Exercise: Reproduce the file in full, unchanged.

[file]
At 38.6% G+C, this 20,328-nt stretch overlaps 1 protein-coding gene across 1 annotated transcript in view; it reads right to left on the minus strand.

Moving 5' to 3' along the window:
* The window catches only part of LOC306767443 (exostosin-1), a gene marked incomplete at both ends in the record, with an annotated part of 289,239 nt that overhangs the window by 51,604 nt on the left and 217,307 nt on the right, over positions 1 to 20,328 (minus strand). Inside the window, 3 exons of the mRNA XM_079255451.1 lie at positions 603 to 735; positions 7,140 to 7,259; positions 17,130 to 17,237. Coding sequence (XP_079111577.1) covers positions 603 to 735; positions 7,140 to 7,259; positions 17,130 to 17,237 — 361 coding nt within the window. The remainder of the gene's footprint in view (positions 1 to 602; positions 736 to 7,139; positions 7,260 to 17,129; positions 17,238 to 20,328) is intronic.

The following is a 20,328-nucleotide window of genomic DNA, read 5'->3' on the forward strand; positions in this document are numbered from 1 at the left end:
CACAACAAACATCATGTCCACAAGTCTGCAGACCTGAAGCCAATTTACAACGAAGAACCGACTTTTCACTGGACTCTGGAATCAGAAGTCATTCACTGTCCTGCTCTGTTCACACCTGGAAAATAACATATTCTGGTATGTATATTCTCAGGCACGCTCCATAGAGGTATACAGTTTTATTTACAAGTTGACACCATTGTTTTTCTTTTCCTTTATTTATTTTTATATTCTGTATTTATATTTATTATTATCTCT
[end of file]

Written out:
At 38.6% G+C, this 20,328-nt stretch overlaps 1 protein-coding gene across 1 annotated transcript in view; it reads right to left on the minus strand.

Moving 5' to 3' along the window:
* The window catches only part of LOC306767443 (exostosin-1), a gene marked incomplete at both ends in the record, with an annotated part of 289,239 nt that overhangs the window by 51,604 nt on the left and 217,307 nt on the right, over positions 1 to 20,328 (minus strand). Inside the window, 3 exons of the mRNA XM_079255451.1 lie at positions 603 to 735; positions 7,140 to 7,259; positions 17,130 to 17,237. Coding sequence (XP_079111577.1) covers positions 603 to 735; positions 7,140 to 7,259; positions 17,130 to 17,237 — 361 coding nt within the window. The remainder of the gene's footprint in view (positions 1 to 602; positions 736 to 7,139; positions 7,260 to 17,129; positions 17,238 to 20,328) is intronic.

The following is a 20,328-nucleotide window of genomic DNA, read 5'->3' on the forward strand; positions in this document are numbered from 1 at the left end:
CACAACAAACATCATGTCCACAAGTCTGCAGACCTGAAGCCAATTTACAACGAAGAACCGACTTTTCACTGGACTCTGGAATCAGAAGTCATTCACTGTCCTGCTCTGTTCACACCTGGAAAATAACATATTCTGGTATGTATATTCTCAGGCACGCTCCATAGAGGTATACAGTTTTATTTACAAGTTGACACCATTGTTTTTCTTTTCCTTTATTTATTTTTATATTCTGTATTTATATTTATTATTATCTCT